Weekly Wire
Weekly Alibi High-Tech Sex

"Lexx" on Sci-Fi Channel

By Devin D. O'Leary

JANUARY 10, 2000:  What do you get when you mix a cowardly security guard, a dead assassin, a lovestruck robot head, an insatiable female love slave and the most dangerous weapon in two universes? ... I'm not entirely sure myself, but apparently it looks a lot like "Lexx," the edgy new sci-fi series blasting its way onto American airwaves this month courtesy of the Sci-Fi Channel.

"Lexx" is a German/Canadian coproduction and began its oddball life as part of a series of successful underground movies produced under the umbrella title Tales from a Parallel Universe. The ensuing TV show follows the adventures of four misfits who have inadvertently stolen the most powerful weapon of destruction ever made -- a Manhattan-sized, sentient, genetically modified insect named Lexx.

First up, there's Stanley Tweedle, the cowardly, self-serving security guard who was "accidentally" involved in the complete destruction of 100 planets. Thanks to some unusual happenstance, Stanley is now the only person in the universe capable of controlling the deadly Lexx ship. Next, we have Kai, a 2,000-year-old assassin kept ambulatory thanks to a rare supply of "protoblood." Then there's Xev, a genetically engineered love slave with an unquenchable appetite for sex (with everyone in the universe except poor Mr. Tweedle). Finally, we have the decapitated robot drone 790, whose severed head is hopelessly in love with Xev, but desperately ill-equipped to fulfill her desires. In decidedly un-"Star Trek" fashion our anti-heroes spend most of their time running away from bad guys, blowing up planets they don't like and trying furiously to get it on with each other.

"Lexx" has the look and feel of many European sci-fi comic books -- weird, funny, sexual and peppered with just a dash of punk rock style. Unfortunately, Sci-Fi Channel has chosen to start its run with the second 20-episode season. This makes it more than a little hard to latch onto "Lexx's" already dense mythology. Fortunately, Sci-Fi partially makes up for its unusual decision by kicking things off with "Rated Lexx," an hour-long special explaining the ins and outs of this unconventional sci-fi series.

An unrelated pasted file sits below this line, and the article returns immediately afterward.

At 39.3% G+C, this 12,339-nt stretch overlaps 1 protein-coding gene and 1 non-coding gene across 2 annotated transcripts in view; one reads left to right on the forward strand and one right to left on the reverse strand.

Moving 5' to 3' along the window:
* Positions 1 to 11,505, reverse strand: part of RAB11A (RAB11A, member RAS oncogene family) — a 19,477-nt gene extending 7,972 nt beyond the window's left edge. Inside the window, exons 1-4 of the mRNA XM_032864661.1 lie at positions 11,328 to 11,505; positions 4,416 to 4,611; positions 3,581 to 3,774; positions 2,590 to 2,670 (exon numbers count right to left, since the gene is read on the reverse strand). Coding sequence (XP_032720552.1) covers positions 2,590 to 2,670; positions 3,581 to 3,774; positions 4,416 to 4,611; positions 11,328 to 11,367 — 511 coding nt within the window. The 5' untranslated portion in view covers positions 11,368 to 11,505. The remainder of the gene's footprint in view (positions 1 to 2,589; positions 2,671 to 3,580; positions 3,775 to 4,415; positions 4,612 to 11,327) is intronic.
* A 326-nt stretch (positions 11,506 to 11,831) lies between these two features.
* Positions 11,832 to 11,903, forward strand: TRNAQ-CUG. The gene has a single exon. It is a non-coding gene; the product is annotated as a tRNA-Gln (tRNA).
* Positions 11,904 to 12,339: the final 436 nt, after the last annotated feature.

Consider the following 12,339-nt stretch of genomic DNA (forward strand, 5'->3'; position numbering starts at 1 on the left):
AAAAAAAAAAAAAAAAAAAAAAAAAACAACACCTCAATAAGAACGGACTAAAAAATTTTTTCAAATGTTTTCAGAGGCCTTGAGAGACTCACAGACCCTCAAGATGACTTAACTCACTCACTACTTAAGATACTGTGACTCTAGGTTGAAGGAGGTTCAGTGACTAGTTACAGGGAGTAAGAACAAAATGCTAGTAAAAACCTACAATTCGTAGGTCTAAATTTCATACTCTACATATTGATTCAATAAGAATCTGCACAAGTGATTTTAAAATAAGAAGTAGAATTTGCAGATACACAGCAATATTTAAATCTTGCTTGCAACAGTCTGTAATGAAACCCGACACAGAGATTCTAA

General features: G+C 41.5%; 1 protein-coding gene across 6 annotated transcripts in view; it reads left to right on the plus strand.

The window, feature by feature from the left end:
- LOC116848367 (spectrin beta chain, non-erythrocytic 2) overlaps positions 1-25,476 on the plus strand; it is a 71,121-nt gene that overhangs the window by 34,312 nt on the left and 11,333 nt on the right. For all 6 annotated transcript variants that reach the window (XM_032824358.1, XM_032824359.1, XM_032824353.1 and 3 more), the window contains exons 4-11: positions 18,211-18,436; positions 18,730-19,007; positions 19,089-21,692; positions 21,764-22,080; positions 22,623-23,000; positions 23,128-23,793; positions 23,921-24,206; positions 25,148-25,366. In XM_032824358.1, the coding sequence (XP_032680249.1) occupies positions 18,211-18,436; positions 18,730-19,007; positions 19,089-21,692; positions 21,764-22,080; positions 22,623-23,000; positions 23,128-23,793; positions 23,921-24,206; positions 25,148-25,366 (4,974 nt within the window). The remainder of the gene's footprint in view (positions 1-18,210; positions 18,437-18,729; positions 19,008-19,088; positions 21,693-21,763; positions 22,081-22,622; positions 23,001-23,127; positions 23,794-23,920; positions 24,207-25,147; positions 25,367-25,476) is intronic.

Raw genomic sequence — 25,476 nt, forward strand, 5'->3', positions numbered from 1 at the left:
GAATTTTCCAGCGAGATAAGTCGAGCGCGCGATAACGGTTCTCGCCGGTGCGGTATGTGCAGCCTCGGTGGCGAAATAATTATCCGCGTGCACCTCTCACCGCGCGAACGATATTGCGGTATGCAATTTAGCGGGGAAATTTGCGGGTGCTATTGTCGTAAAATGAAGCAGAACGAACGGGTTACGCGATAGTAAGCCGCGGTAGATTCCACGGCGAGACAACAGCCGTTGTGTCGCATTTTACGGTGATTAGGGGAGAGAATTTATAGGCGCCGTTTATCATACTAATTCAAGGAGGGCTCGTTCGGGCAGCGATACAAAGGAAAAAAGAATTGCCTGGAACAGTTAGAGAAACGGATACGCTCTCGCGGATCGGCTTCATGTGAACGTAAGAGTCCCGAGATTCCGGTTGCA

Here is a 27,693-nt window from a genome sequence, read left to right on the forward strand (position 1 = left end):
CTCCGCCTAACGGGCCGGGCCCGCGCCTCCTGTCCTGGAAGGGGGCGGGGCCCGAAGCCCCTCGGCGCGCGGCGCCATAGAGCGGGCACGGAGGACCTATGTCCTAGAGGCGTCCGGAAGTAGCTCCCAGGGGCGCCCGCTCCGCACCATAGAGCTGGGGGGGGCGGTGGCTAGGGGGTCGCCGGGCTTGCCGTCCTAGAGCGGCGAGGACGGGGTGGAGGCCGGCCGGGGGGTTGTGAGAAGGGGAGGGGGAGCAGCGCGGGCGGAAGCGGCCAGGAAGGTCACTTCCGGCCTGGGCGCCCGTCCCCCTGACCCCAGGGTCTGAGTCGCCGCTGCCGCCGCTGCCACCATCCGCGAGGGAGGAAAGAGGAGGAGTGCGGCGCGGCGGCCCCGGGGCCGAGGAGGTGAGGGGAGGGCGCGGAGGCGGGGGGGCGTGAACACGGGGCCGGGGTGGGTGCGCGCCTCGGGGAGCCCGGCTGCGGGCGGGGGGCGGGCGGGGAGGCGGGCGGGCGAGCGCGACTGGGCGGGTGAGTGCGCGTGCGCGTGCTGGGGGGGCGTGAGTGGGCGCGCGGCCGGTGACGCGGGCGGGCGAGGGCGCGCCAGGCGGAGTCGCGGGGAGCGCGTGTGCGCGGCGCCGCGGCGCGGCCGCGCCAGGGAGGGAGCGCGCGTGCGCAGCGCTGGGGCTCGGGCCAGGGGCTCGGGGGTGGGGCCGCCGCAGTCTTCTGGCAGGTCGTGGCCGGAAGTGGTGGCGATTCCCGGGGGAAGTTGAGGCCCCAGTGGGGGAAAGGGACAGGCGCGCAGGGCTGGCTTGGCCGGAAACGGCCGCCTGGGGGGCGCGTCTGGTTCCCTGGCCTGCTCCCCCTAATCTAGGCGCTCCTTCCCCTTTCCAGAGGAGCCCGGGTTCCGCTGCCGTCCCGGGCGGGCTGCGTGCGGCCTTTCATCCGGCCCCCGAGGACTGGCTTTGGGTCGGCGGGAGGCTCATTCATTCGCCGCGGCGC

Miss "Rated Lexx" and you're screwed. You may be able to get a slight grip on the characters, but you'll never figure out the complicated backstory about alien insects, galactic war and a buggy cult leader called His Divine Shadow. Even with "Rated Lexx," you're likely to feel like a latecomer to the banquet.

The low-budget digital effects employed in "Lexx" are effective, but not quite up to American standards. Although the camerawork and cinematography are fairly pedestrian, lacking the jittery edge one would expect from such an "out there" series, the design, characters and plotting are wonderfully outrageous (a villain with a glass jar for a body and an army of floating mechanical arms; a family of space hill- billies; an opening salvo sub-plot in which the sexually frustrated Stanley is tempted to "go gay"). If audiences can figure out what the hell is going on, then this outlandishly addictive sci-fi series could land itself a sizable cult audience. Spaceships and sex -- what more could you ask for? ?

"Rated Lexx" airs Friday, Jan. 7 at 7 p.m. A special sneak preview episode ("Nook") airs afterward at 8 p.m. The series premiere ("Mantrid") begins on Friday, Jan. 14, at 8 p.m.


Weekly Wire Suggested Links










Page Back Last Issue Current Issue Next Issue Page Forward

Film & TV: 1 2 3 4 5 6 7 8 9 10 11 12 13 14 15 16 17 18 19 20

Cover . News . Film . Music . Arts . Books . Comics . Search

Weekly Wire    © 1995-99 DesertNet, LLC . Weekly Alibi . Info Booth . Powered by Dispatch